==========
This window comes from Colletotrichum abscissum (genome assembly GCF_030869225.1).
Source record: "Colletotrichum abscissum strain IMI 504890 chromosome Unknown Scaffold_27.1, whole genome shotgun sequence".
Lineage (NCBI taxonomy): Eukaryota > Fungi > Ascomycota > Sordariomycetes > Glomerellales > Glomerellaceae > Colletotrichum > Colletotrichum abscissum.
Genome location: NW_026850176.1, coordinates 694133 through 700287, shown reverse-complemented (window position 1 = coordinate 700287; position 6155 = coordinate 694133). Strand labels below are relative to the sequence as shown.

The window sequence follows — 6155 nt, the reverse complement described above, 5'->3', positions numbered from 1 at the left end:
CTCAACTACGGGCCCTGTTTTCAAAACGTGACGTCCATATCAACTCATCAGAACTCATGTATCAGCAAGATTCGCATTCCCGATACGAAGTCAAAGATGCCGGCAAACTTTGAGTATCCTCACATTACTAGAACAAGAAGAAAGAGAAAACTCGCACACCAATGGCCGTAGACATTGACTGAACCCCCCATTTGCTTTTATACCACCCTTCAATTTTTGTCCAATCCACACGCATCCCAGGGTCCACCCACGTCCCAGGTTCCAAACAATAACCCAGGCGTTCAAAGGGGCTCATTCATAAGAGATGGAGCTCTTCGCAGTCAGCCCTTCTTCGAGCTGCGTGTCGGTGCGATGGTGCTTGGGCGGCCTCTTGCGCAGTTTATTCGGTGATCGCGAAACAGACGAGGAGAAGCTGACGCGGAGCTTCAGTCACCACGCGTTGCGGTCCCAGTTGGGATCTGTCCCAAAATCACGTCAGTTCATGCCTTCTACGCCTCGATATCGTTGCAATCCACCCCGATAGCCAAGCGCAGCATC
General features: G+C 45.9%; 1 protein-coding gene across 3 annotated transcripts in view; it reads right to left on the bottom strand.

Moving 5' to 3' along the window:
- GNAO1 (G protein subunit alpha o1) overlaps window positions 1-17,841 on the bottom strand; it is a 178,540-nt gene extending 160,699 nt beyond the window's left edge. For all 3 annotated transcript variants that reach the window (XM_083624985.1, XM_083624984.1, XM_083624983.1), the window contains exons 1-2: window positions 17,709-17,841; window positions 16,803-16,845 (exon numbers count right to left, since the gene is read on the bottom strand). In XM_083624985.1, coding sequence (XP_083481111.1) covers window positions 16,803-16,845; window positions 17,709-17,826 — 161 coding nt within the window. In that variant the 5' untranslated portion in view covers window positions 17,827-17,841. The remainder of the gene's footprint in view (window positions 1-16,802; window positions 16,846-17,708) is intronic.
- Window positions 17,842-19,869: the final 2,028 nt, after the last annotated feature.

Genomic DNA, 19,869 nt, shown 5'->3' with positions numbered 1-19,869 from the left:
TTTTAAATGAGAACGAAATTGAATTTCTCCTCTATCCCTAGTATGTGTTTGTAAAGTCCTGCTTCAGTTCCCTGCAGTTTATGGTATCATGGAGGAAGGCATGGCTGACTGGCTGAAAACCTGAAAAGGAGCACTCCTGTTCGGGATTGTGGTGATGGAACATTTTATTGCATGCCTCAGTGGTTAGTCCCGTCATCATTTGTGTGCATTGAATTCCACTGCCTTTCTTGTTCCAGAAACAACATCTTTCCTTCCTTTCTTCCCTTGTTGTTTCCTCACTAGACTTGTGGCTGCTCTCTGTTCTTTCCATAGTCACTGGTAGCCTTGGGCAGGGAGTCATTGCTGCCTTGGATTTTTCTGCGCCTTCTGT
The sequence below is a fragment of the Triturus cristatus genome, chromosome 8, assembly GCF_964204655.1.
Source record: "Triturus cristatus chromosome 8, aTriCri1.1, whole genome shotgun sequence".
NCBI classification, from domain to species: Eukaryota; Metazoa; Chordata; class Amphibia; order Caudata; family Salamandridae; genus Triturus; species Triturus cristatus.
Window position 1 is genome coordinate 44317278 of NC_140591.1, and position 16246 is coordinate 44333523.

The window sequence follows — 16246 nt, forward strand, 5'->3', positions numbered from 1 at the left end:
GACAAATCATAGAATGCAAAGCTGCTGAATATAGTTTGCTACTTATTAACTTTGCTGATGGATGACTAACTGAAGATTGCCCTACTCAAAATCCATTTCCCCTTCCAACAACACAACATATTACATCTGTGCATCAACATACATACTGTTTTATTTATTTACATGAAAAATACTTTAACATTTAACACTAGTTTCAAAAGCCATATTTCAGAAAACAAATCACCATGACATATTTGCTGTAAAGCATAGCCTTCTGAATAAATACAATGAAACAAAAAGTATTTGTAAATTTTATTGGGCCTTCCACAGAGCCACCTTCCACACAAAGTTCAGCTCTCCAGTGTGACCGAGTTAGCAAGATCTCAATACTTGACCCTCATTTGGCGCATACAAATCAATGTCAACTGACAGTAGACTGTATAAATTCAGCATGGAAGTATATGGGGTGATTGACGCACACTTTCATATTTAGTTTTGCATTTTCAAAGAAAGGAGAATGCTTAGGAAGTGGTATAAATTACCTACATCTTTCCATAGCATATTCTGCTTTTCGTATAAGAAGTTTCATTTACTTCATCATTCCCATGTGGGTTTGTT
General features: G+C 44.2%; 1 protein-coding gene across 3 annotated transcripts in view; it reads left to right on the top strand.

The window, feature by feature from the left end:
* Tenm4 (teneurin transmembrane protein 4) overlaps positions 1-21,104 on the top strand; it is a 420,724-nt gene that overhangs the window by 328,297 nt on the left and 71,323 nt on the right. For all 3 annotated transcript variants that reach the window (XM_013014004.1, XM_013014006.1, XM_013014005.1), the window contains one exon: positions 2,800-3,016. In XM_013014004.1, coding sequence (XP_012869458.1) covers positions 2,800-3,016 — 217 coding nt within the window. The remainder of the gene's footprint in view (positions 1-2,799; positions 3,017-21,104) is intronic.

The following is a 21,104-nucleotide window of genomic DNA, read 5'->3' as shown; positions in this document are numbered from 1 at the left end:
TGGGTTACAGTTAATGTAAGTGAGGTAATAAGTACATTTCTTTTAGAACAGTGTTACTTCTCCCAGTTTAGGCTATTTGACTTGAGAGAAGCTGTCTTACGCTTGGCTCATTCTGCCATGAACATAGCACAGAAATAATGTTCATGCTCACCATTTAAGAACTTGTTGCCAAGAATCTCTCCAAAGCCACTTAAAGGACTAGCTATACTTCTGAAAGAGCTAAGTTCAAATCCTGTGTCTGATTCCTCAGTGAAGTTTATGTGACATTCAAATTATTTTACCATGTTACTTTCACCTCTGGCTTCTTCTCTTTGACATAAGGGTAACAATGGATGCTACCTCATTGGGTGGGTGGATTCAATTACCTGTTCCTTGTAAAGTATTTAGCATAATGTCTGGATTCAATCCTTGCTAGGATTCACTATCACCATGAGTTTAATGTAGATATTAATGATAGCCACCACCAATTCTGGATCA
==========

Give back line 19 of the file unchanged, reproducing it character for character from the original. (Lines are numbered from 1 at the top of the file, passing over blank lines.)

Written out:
General features: G+C 44.2%; 1 protein-coding gene across 3 annotated transcripts in view; it reads left to right on the top strand.